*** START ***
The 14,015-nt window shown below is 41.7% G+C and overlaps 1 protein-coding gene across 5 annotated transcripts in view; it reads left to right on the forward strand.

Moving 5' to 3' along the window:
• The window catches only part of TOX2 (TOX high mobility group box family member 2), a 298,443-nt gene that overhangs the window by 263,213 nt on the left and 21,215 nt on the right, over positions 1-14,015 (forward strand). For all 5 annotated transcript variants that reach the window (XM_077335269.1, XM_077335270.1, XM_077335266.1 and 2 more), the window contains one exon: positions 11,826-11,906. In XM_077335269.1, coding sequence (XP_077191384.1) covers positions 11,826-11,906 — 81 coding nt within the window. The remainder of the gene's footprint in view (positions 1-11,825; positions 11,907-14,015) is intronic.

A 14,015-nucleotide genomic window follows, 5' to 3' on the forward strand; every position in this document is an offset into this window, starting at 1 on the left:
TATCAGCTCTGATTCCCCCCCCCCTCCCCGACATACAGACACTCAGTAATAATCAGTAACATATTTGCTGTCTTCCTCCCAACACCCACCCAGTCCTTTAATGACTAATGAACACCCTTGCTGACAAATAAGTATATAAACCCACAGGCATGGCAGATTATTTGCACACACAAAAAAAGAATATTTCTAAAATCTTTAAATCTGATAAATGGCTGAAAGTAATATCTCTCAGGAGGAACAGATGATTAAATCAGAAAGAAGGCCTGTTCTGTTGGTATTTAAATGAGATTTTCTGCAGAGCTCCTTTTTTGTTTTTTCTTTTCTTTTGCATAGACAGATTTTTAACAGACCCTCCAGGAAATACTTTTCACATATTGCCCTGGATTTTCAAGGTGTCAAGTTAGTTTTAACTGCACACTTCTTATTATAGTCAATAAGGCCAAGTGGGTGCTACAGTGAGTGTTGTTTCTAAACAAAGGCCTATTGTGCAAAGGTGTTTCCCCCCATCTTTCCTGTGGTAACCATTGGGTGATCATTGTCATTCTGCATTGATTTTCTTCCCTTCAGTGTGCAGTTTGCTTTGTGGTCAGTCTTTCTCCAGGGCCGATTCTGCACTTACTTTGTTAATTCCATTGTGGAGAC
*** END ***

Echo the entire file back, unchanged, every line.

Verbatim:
The 14,015-nt window shown below is 41.7% G+C and overlaps 1 protein-coding gene across 5 annotated transcripts in view; it reads left to right on the forward strand.

Moving 5' to 3' along the window:
• The window catches only part of TOX2 (TOX high mobility group box family member 2), a 298,443-nt gene that overhangs the window by 263,213 nt on the left and 21,215 nt on the right, over positions 1-14,015 (forward strand). For all 5 annotated transcript variants that reach the window (XM_077335269.1, XM_077335270.1, XM_077335266.1 and 2 more), the window contains one exon: positions 11,826-11,906. In XM_077335269.1, coding sequence (XP_077191384.1) covers positions 11,826-11,906 — 81 coding nt within the window. The remainder of the gene's footprint in view (positions 1-11,825; positions 11,907-14,015) is intronic.

A 14,015-nucleotide genomic window follows, 5' to 3' on the forward strand; every position in this document is an offset into this window, starting at 1 on the left:
TATCAGCTCTGATTCCCCCCCCCCTCCCCGACATACAGACACTCAGTAATAATCAGTAACATATTTGCTGTCTTCCTCCCAACACCCACCCAGTCCTTTAATGACTAATGAACACCCTTGCTGACAAATAAGTATATAAACCCACAGGCATGGCAGATTATTTGCACACACAAAAAAAGAATATTTCTAAAATCTTTAAATCTGATAAATGGCTGAAAGTAATATCTCTCAGGAGGAACAGATGATTAAATCAGAAAGAAGGCCTGTTCTGTTGGTATTTAAATGAGATTTTCTGCAGAGCTCCTTTTTTGTTTTTTCTTTTCTTTTGCATAGACAGATTTTTAACAGACCCTCCAGGAAATACTTTTCACATATTGCCCTGGATTTTCAAGGTGTCAAGTTAGTTTTAACTGCACACTTCTTATTATAGTCAATAAGGCCAAGTGGGTGCTACAGTGAGTGTTGTTTCTAAACAAAGGCCTATTGTGCAAAGGTGTTTCCCCCCATCTTTCCTGTGGTAACCATTGGGTGATCATTGTCATTCTGCATTGATTTTCTTCCCTTCAGTGTGCAGTTTGCTTTGTGGTCAGTCTTTCTCCAGGGCCGATTCTGCACTTACTTTGTTAATTCCATTGTGGAGAC